Kuwait's new emir names PM after slamming political paralysis

Kuwait's new emir names PM after slamming political paralysis
Kuwait's new emir has appointed a prime minister for the country, where a political crisis has weighed heavily on much needed economic reforms.
2 min read
At his swearing-in ceremony, Sheikh Meshal strongly criticised Kuwait's legislative and executive branches of government [Getty]

Kuwait's new ruler announced his prime minister on Thursday as he bids to end the chronic political stalemate afflicting the major oil-producing Gulf nation.

Sheikh Meshal al-Ahmed Al-Sabah, who was sworn in as emir last month, named Sheikh Mohammed Sabah al-Salem Al-Sabah, a popular ex-foreign minister, as the new premier.

He replaces Sheikh Ahmed Nawaf al-Ahmed al-Sabah, son of the late emir whose death has raised hopes of a political shift in the conservative country bordering Iraq and Saudi Arabia.

While sovereign powers remain concentrated in the hands of the ruling Al-Sabah family, Kuwait has the resource-rich Gulf's most active and powerful parliament.

But repeated standoffs between elected lawmakers and cabinet ministers installed by the ruling family have stymied development efforts and scared off investors.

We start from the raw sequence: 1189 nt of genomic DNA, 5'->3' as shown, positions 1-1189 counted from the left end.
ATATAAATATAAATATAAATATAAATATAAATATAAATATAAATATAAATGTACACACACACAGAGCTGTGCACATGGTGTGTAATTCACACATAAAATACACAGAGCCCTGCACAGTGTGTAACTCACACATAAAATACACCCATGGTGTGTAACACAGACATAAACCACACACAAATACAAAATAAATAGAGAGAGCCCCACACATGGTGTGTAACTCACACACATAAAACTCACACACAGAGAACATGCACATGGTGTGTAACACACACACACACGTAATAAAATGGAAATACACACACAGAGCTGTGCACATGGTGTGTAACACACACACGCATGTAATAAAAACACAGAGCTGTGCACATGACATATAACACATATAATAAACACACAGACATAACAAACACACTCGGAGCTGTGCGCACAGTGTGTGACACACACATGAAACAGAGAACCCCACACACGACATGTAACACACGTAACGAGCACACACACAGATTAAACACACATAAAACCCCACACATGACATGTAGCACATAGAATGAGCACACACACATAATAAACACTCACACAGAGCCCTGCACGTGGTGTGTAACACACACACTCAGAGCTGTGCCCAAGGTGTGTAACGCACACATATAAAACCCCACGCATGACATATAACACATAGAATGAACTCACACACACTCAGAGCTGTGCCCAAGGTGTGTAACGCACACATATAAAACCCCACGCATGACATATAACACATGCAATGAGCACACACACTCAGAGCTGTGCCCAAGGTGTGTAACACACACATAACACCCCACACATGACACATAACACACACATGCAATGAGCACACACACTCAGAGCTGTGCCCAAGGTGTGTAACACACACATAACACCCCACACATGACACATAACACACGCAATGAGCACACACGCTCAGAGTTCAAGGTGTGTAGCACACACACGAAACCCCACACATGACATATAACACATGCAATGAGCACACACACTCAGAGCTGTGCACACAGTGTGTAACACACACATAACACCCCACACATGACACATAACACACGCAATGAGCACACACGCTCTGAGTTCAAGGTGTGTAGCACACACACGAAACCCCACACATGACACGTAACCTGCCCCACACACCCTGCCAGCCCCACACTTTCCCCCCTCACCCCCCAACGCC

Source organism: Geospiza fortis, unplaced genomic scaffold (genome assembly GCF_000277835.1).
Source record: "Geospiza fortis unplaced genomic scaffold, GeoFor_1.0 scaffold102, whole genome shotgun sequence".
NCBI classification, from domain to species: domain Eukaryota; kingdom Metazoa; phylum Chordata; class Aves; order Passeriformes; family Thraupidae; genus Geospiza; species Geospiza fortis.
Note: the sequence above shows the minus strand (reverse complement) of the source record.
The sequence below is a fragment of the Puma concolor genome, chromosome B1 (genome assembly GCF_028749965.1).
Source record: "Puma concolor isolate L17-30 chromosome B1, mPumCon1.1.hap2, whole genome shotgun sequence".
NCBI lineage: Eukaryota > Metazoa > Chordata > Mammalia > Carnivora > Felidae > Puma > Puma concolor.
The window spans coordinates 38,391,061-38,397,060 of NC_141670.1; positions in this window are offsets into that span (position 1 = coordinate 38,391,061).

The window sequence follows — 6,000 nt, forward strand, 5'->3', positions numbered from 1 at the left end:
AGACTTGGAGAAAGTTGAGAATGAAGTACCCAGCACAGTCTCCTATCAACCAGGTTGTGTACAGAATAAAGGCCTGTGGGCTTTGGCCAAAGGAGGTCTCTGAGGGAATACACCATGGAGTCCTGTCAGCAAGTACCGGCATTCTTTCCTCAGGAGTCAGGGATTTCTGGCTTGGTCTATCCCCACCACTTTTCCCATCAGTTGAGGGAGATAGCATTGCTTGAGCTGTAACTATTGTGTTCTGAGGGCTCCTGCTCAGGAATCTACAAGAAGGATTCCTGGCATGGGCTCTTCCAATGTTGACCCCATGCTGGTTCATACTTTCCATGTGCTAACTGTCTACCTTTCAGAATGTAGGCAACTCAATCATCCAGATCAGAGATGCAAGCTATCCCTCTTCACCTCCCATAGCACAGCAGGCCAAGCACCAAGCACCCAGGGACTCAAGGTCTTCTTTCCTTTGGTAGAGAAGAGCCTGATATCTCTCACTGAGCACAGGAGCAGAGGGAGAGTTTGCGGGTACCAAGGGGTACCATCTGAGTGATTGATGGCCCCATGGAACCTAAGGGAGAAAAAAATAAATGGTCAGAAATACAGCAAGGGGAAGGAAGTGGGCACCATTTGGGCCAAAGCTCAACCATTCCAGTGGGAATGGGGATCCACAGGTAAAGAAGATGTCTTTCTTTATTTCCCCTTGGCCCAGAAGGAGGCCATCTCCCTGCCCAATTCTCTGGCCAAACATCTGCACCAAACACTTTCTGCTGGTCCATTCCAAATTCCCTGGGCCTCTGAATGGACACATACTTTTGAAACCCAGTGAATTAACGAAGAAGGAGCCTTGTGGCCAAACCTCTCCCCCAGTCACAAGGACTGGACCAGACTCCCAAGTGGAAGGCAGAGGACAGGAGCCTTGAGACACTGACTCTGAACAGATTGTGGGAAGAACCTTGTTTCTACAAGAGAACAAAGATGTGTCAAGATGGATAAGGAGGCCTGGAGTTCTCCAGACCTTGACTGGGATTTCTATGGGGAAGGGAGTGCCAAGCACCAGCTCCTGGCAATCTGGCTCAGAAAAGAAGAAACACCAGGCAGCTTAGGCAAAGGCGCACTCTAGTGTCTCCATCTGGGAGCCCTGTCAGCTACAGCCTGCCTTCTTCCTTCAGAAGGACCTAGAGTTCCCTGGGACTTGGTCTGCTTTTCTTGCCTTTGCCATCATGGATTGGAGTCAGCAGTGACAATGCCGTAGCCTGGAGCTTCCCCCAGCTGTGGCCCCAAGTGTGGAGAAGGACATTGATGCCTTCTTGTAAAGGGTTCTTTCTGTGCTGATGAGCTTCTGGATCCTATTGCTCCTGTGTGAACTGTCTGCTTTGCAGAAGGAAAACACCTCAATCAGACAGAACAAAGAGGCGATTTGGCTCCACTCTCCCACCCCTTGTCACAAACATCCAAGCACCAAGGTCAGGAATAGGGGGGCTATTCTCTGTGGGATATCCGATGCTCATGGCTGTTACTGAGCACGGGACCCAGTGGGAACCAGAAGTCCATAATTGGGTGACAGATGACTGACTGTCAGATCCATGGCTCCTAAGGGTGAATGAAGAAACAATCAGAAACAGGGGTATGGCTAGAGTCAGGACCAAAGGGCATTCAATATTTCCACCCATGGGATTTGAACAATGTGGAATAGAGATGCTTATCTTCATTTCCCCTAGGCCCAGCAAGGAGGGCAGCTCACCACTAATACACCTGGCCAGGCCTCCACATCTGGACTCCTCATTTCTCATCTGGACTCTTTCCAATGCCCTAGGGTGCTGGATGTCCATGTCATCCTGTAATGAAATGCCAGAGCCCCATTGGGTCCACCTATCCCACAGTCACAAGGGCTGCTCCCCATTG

The Harvard-educated Sheikh Mohammed, also son of a former emir, was Kuwait's ambassador to the United States for 10 years and then served as foreign minister until stepping down in 2011.

His resignation in the middle of a political crisis was interpreted as an act of protest against the government, which had been accused of mismanagement and corruption.

"His anti-corruption stance at a delicate time in Kuwait's history back in 2011 earned him the high respect of Kuwaitis," Badr al-Saif, a Kuwait University political analyst, told AFP.

Kuwait has seven percent of the world's crude reserves, little debt and one of the world's strongest sovereign wealth funds. It adopted a relatively robust parliamentary system in 1962.

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But political deadlock between the elected parliamentarians and appointed ministers has blocked reforms to diversify the economy, while Kuwait has also suffered repeated budget deficits and low foreign investment.

At his swearing-in ceremony, the 83-year-old emir Sheikh Meshal strongly criticised parliament and the cabinet, saying they had "harmed the interests of the people and the country".

According to Kuwaiti analyst Ayed Al-Mannaa, the new prime minister - who is expected to appoint his cabinet later this month - has "the diplomatic experience and academic qualifications necessary to implement the reforms envisaged" by the emir.

"We need... a government made up of competent people and statesmen who are not scared of being questioned by the parliament," he told AFP.